Android Auto is finally getting the apps drivers really need

Android Auto looks set to get a whole new batch of apps, with Google opening the door a little wider when it comes to software designed to run on your dashboard. The company is now allowing navigation, parking, and charging apps to publish in the Google Play store, giving the smartphone projection system a much-needed injection of fresh functionality.

Android Auto – not to be confused with the similarly-named Android Automotive OS – runs on an Android smartphone, but projects an interface which takes over the display in compatible vehicle infotainment systems. That way, you get access to Android apps, Google Maps and the Google Assistant, and your media, regardless of the native UI of the car.

It's not, however, a free-for-all of software. Whereas Google takes a relatively hands-off approach to what gets released in the Google Play store for Android phones, the risks of driver distraction and apps that might crash the dashboard UI mean that there have been significantly stricter limits on software that runs in Android Auto mode.

In January, Google began testing submissions of new categories of apps. All transportation related still, but covering third-party navigation, parking, and charging software for electric vehicles. Come March, Google launched the Android for Cars App Library as a part of Jetpack, offering developers an open-source version of the library. According to Google today, "most developers have already migrated their implementations" to Jetpack.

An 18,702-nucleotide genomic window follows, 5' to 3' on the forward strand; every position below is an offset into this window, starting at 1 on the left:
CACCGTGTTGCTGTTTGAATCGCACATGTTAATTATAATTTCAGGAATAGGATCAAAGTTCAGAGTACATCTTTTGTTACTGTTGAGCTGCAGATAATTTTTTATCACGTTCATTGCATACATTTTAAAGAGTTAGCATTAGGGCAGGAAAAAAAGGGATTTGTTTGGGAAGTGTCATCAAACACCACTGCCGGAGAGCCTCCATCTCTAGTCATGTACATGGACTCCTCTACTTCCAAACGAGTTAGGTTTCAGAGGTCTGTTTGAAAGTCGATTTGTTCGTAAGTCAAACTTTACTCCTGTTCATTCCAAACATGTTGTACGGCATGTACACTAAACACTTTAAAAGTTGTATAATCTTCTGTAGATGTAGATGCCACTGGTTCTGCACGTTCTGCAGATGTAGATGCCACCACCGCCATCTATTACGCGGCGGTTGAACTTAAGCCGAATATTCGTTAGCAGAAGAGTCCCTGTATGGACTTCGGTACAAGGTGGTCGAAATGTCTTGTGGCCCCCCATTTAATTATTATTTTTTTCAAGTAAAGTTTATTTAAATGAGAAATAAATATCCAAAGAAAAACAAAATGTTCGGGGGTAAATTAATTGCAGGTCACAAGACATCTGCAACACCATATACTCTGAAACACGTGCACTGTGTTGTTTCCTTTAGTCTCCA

Now, the apps they've been building are being released to the public. There's a variety of titles to choose from, including familiar names like Chargepoint and PlugShare for those driving EVs and PHEVs, T map and A Better Route Planner for those wanting an alternative navigation app, and more. Unlike before, drivers won't have to sign up for a beta program in order to download and install these apps.

While the barriers to Android Auto are a little easier to navigate now, that's not to say Google has removed all its controls. Apps for the platform still need to follow the developer guide and be tested thoroughly, to ensure they meet Google's app quality guidelines. Titles should have a fairly consistent appearance, too, with the library also making interface design easier so as to not confuse drivers as they flip between apps.

For those using Android Auto – and Google says there are now more than 500 models of vehicle that are compatible with the projection system – you should find the new apps available to download from today.